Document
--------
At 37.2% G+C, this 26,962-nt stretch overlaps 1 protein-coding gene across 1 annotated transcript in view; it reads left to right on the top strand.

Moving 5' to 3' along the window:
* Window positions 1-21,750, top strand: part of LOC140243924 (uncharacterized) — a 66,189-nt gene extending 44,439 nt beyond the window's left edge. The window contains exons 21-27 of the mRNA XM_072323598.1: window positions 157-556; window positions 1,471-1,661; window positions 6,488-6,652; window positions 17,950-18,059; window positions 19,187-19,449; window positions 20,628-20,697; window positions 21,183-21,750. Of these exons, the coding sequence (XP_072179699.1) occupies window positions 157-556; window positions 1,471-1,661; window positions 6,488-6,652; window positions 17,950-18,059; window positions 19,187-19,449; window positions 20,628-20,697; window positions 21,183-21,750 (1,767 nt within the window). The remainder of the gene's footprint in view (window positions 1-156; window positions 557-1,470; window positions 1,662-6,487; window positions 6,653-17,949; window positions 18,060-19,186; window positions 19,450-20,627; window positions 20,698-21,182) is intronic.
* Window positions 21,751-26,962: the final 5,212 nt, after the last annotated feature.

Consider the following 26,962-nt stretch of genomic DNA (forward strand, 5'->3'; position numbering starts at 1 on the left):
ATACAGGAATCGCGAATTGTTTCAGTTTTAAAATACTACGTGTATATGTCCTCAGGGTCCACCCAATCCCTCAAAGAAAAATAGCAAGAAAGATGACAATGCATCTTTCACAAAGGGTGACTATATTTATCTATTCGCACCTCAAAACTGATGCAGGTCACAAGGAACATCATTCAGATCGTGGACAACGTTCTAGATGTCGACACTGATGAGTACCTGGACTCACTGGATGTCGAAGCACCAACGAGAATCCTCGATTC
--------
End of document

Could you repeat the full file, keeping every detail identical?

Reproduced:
At 37.2% G+C, this 26,962-nt stretch overlaps 1 protein-coding gene across 1 annotated transcript in view; it reads left to right on the top strand.

Moving 5' to 3' along the window:
* Window positions 1-21,750, top strand: part of LOC140243924 (uncharacterized) — a 66,189-nt gene extending 44,439 nt beyond the window's left edge. The window contains exons 21-27 of the mRNA XM_072323598.1: window positions 157-556; window positions 1,471-1,661; window positions 6,488-6,652; window positions 17,950-18,059; window positions 19,187-19,449; window positions 20,628-20,697; window positions 21,183-21,750. Of these exons, the coding sequence (XP_072179699.1) occupies window positions 157-556; window positions 1,471-1,661; window positions 6,488-6,652; window positions 17,950-18,059; window positions 19,187-19,449; window positions 20,628-20,697; window positions 21,183-21,750 (1,767 nt within the window). The remainder of the gene's footprint in view (window positions 1-156; window positions 557-1,470; window positions 1,662-6,487; window positions 6,653-17,949; window positions 18,060-19,186; window positions 19,450-20,627; window positions 20,698-21,182) is intronic.
* Window positions 21,751-26,962: the final 5,212 nt, after the last annotated feature.

Consider the following 26,962-nt stretch of genomic DNA (forward strand, 5'->3'; position numbering starts at 1 on the left):
ATACAGGAATCGCGAATTGTTTCAGTTTTAAAATACTACGTGTATATGTCCTCAGGGTCCACCCAATCCCTCAAAGAAAAATAGCAAGAAAGATGACAATGCATCTTTCACAAAGGGTGACTATATTTATCTATTCGCACCTCAAAACTGATGCAGGTCACAAGGAACATCATTCAGATCGTGGACAACGTTCTAGATGTCGACACTGATGAGTACCTGGACTCACTGGATGTCGAAGCACCAACGAGAATCCTCGATTC